Visitors can also enjoy Glacier Bay National Park to see the 200-year-old sheets of ice breaking away from the faces of glaciers before they melt away. Glacier Bay National Park and Preserve can only be reached by plane or boat, with many air connections from Juneau, Skagway or Haines via commuter air taxi service. Visitors can take the Glacier Bay Day Boat Tour for views of snow-capped mountains, tidewater glaciers, whales, sea lions, rare birds, coastal bears, eagles and more—plus close-up views of the Margerie and Grand Pacific Glaciers that cruise ships can’t match. Visitors can also enjoy kayaking, whale watching and authentic Alaskan experiences at the local Tribal House with hand-carved Totem Poles—each one telling a “story.” Glacier Bay Lodge is the only commercial overnight accommodation in the park, Glacier Bay Lodge offers 48 rustic rooms nestled among Sitka spruce trees on the shores of Bartlett Cove, with the National Park Visitors Center on the second floor lobby, or Bartlett Cove Campground, which features bear-resistant food caches, firewood and a warming hut.

Julie Leventhal recommends the Tordrillo Mountain Lodge, Alaska’s first via ferrata climbing route with endless activities from helicopter-accessed fat tire mountain biking to world-class salmon fishing.

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Make Sure Your Luggage Arrives The Same Time You Do

Few things put a damper on a trip like lost luggage. If you are taking a volunteer vacation, a family trip to Disneyland or a Mediterranean cruise, lost clothes, toiletries, medications and electronics can drastically impact plans and enjoyment. Aimee Robinson, writing for Express Newspapers shares some tips that will help your bags arrive at your destination at the same time you do.


Luggage: One simple passenger mistake makes lost luggage more likely – do you do this?

Missing luggage is a traveller’s worst nightmare. However, it seems there are some passenger mistakes that make this unfortunate scenario more likely. Are you guilty of doing this on your travels?

By AIMEE ROBINSON

Lost luggage is a nightmare for many travellers. While often this means passengers are left without their baggage for days at a time, causing chaos for holiday plans, a worst-case scenario can see their bags lost forever. It turns out that while airport and airline staff are sometimes at fault for this, there is also a chance that one simple mistake by passengers can be the reason their luggage goes missing.

The problem can arise long before passengers even get to the airport.

luggage

One travel expert revealed the small oversight, which they said is often why bags don’t make it onto the right aircraft.

On a post in Reddit, the expert explained: “Not a secret, just common sense; the reason some bags miss their flight or get misrouted is because passengers don’t remove old tags.

“It confuses handlers as well as the conveyor belt scanners. I see it happen all the time.”

Bag tags are used by airline carriers to route luggage to its final destination.

A small tag is usually attached to the tag with a barcode and number, meanwhile, the passenger is given a stub with a matching barcode.

It is vital passenger’s keep this tag safe, it will come in extremely useful should the bag go missing.

Additionally, some airports still require the passenger to maintain their baggage tag stub as proof before being reunited with their luggage.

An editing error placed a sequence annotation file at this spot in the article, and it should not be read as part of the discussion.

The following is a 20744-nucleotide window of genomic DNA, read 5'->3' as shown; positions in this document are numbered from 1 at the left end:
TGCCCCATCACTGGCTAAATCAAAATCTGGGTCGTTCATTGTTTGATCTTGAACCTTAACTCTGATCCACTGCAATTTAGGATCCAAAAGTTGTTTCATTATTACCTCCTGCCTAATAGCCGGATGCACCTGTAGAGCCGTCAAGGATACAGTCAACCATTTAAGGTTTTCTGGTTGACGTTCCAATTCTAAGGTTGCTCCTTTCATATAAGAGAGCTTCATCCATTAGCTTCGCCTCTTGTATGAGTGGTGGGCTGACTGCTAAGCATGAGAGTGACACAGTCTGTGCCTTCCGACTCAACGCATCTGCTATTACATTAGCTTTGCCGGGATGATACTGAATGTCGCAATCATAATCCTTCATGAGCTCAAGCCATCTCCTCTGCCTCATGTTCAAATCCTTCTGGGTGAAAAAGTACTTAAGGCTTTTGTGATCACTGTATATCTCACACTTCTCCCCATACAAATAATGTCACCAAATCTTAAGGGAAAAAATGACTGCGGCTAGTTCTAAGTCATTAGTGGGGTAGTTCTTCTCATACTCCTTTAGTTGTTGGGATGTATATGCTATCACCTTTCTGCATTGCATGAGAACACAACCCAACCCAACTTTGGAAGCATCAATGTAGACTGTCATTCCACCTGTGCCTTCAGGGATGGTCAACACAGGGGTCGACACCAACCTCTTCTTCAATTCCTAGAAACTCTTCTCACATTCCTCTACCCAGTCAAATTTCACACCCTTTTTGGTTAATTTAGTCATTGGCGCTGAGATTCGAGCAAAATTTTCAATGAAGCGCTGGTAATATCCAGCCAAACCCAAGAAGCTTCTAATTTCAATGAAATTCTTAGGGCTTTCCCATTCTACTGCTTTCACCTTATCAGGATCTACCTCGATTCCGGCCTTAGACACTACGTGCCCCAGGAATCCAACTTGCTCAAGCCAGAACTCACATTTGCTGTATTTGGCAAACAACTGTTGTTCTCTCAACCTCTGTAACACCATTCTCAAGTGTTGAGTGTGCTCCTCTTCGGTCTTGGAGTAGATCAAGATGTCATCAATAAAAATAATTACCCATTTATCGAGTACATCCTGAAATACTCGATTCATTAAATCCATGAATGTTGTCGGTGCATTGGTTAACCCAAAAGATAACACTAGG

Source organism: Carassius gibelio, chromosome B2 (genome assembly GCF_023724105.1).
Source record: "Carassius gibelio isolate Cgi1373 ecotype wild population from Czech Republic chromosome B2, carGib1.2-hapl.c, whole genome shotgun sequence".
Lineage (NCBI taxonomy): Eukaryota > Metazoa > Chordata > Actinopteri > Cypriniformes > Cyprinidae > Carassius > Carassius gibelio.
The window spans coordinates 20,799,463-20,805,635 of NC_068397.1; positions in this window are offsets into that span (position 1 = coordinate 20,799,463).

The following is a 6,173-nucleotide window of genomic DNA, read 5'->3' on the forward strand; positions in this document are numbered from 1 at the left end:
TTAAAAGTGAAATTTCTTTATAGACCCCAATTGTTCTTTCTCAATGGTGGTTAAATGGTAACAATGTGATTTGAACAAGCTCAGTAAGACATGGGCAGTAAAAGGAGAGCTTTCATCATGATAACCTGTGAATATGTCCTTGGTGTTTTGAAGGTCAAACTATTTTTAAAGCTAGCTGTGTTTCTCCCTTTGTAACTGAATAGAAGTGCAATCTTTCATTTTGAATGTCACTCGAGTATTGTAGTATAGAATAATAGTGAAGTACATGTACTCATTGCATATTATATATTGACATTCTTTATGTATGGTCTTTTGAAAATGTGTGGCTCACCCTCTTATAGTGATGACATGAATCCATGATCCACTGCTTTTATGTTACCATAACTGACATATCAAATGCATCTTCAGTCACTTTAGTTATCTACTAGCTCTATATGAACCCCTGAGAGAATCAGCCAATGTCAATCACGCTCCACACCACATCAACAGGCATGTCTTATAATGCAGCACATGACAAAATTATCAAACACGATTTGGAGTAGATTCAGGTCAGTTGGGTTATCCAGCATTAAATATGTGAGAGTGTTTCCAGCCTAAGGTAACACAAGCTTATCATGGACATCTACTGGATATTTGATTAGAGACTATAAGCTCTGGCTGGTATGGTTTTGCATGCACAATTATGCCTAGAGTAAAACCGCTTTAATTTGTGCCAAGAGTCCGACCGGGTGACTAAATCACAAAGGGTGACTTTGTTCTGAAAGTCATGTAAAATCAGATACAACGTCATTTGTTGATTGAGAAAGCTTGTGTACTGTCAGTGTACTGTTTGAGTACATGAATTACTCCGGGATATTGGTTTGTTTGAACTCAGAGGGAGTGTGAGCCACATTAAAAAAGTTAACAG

However, once a journey is completed it is advised customers strip their luggage of their used tag so as not to confuse future flights and risk losing their luggage for good.

While baggage handers are frequently told to double-check the dates on luggage tags, the fast-paced nature of the job means sometimes mistakes can be made.

In fact, the latest baggage report from SITA revealed that 22.7 million bags were lost or temporarily mislaid globally.

According to SITA, there are several common reasons why luggage goes missing such as ticketing errors, bag switches, airport or customs restrictions, failure to load the bag or security issues.

Luckily, a baggage handler also shared his top tips on how passengers can keep their luggage safe,

He said these tips are simply “common sense”.

In order to ensure your bags stay together, even if they aren’t with you, the airport worker suggests making sure all of your bags are the same.

He says: “Get the same bag, same colour same everything.

“If you’re lucky they will stay together and come off the truck together, not only because the handlers will place them together because they look the same, but they stack better when they are the same size.”

The baggage handlers also went on to offer a word of warning when it comes to packing.

“If your bag is over 55lbs, it’s gonna have a bad time.

“How annoyed do you get lifting your own bag into the back of the car, imagine having to do that 200 times, it gets frustrating and tiresome, and sometimes we just throw with very little care because they are too heavy to do carefully.”

Other handy hacks include ensuring you have a sturdy bag-complete with a re-enforced handle and strong exterior, and filling out the attached name card that comes with many suitcases.

Of course, there are some situations when lost luggage simply can’t be helped.

An expert from Staysure, a travel insurance provider, spoke to Express.co.uk to offer advice on what to do if passengers find themselves in this situation.

Julian Kearney, CEO of Staysure, says the best thing to do is “keep hold of any airline or any other ticket that confirms your travel arrangements”.

He added: “In most instances, luggage is reported missing whilst under the supervision of airlines and there is nothing that travellers can do to prevent their luggage going missing whilst in their care.

“In the unfortunate event of this happening, Staysure customers are advised to notify their airline straight away and register the loss by completing any necessary paperwork.

“This will be required in support of any claim made under their Staysure Travel Insurance Policy.”